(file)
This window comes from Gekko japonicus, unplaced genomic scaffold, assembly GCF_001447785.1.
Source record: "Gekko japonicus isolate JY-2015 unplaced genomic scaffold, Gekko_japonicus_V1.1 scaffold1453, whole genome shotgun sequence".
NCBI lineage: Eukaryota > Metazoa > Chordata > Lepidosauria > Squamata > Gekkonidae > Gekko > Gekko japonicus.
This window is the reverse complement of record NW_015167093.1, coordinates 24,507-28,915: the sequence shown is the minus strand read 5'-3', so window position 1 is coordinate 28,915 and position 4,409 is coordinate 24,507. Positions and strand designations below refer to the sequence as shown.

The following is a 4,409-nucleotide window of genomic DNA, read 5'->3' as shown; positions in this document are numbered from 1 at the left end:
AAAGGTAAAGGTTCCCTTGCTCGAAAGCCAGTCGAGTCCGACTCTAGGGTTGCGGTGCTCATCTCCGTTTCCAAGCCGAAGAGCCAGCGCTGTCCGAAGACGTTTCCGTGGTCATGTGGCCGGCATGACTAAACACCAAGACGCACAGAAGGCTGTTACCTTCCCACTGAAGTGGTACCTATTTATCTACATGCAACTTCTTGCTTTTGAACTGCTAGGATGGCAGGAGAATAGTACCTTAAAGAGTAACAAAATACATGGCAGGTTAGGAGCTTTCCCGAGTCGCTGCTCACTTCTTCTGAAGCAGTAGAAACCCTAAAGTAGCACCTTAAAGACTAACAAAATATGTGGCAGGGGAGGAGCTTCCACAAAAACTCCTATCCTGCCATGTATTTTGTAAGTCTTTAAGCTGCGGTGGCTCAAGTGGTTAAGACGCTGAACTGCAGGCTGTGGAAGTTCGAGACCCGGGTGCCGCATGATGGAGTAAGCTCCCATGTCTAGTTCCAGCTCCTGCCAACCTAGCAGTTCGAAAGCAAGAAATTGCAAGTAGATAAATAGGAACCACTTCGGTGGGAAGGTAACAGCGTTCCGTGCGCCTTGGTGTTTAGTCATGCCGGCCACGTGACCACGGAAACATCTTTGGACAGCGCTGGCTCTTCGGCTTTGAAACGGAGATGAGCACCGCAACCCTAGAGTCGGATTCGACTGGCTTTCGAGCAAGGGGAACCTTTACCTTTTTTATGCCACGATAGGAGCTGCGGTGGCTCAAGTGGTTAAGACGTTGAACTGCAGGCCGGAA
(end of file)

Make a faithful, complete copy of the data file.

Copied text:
This window comes from Gekko japonicus, unplaced genomic scaffold, assembly GCF_001447785.1.
Source record: "Gekko japonicus isolate JY-2015 unplaced genomic scaffold, Gekko_japonicus_V1.1 scaffold1453, whole genome shotgun sequence".
NCBI lineage: Eukaryota > Metazoa > Chordata > Lepidosauria > Squamata > Gekkonidae > Gekko > Gekko japonicus.
This window is the reverse complement of record NW_015167093.1, coordinates 24,507-28,915: the sequence shown is the minus strand read 5'-3', so window position 1 is coordinate 28,915 and position 4,409 is coordinate 24,507. Positions and strand designations below refer to the sequence as shown.

The following is a 4,409-nucleotide window of genomic DNA, read 5'->3' as shown; positions in this document are numbered from 1 at the left end:
AAAGGTAAAGGTTCCCTTGCTCGAAAGCCAGTCGAGTCCGACTCTAGGGTTGCGGTGCTCATCTCCGTTTCCAAGCCGAAGAGCCAGCGCTGTCCGAAGACGTTTCCGTGGTCATGTGGCCGGCATGACTAAACACCAAGACGCACAGAAGGCTGTTACCTTCCCACTGAAGTGGTACCTATTTATCTACATGCAACTTCTTGCTTTTGAACTGCTAGGATGGCAGGAGAATAGTACCTTAAAGAGTAACAAAATACATGGCAGGTTAGGAGCTTTCCCGAGTCGCTGCTCACTTCTTCTGAAGCAGTAGAAACCCTAAAGTAGCACCTTAAAGACTAACAAAATATGTGGCAGGGGAGGAGCTTCCACAAAAACTCCTATCCTGCCATGTATTTTGTAAGTCTTTAAGCTGCGGTGGCTCAAGTGGTTAAGACGCTGAACTGCAGGCTGTGGAAGTTCGAGACCCGGGTGCCGCATGATGGAGTAAGCTCCCATGTCTAGTTCCAGCTCCTGCCAACCTAGCAGTTCGAAAGCAAGAAATTGCAAGTAGATAAATAGGAACCACTTCGGTGGGAAGGTAACAGCGTTCCGTGCGCCTTGGTGTTTAGTCATGCCGGCCACGTGACCACGGAAACATCTTTGGACAGCGCTGGCTCTTCGGCTTTGAAACGGAGATGAGCACCGCAACCCTAGAGTCGGATTCGACTGGCTTTCGAGCAAGGGGAACCTTTACCTTTTTTATGCCACGATAGGAGCTGCGGTGGCTCAAGTGGTTAAGACGTTGAACTGCAGGCCGGAA